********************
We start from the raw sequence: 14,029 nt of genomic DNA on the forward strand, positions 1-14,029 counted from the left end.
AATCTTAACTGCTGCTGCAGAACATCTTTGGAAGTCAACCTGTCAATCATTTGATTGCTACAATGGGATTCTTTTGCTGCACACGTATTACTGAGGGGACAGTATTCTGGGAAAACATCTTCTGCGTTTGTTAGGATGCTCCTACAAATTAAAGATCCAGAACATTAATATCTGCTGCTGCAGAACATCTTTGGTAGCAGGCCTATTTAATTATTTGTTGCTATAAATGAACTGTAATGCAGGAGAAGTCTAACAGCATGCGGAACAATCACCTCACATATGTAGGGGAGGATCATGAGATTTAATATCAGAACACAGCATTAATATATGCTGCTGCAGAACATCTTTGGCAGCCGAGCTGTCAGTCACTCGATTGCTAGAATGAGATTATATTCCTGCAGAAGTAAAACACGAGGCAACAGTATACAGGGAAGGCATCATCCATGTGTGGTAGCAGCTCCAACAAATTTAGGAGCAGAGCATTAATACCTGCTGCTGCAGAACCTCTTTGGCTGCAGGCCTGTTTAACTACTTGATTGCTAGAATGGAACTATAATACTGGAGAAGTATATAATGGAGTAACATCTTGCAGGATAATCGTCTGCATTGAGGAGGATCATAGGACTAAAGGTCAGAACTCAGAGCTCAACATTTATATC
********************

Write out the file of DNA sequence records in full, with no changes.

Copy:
We start from the raw sequence: 14,029 nt of genomic DNA on the forward strand, positions 1-14,029 counted from the left end.
AATCTTAACTGCTGCTGCAGAACATCTTTGGAAGTCAACCTGTCAATCATTTGATTGCTACAATGGGATTCTTTTGCTGCACACGTATTACTGAGGGGACAGTATTCTGGGAAAACATCTTCTGCGTTTGTTAGGATGCTCCTACAAATTAAAGATCCAGAACATTAATATCTGCTGCTGCAGAACATCTTTGGTAGCAGGCCTATTTAATTATTTGTTGCTATAAATGAACTGTAATGCAGGAGAAGTCTAACAGCATGCGGAACAATCACCTCACATATGTAGGGGAGGATCATGAGATTTAATATCAGAACACAGCATTAATATATGCTGCTGCAGAACATCTTTGGCAGCCGAGCTGTCAGTCACTCGATTGCTAGAATGAGATTATATTCCTGCAGAAGTAAAACACGAGGCAACAGTATACAGGGAAGGCATCATCCATGTGTGGTAGCAGCTCCAACAAATTTAGGAGCAGAGCATTAATACCTGCTGCTGCAGAACCTCTTTGGCTGCAGGCCTGTTTAACTACTTGATTGCTAGAATGGAACTATAATACTGGAGAAGTATATAATGGAGTAACATCTTGCAGGATAATCGTCTGCATTGAGGAGGATCATAGGACTAAAGGTCAGAACTCAGAGCTCAACATTTATATC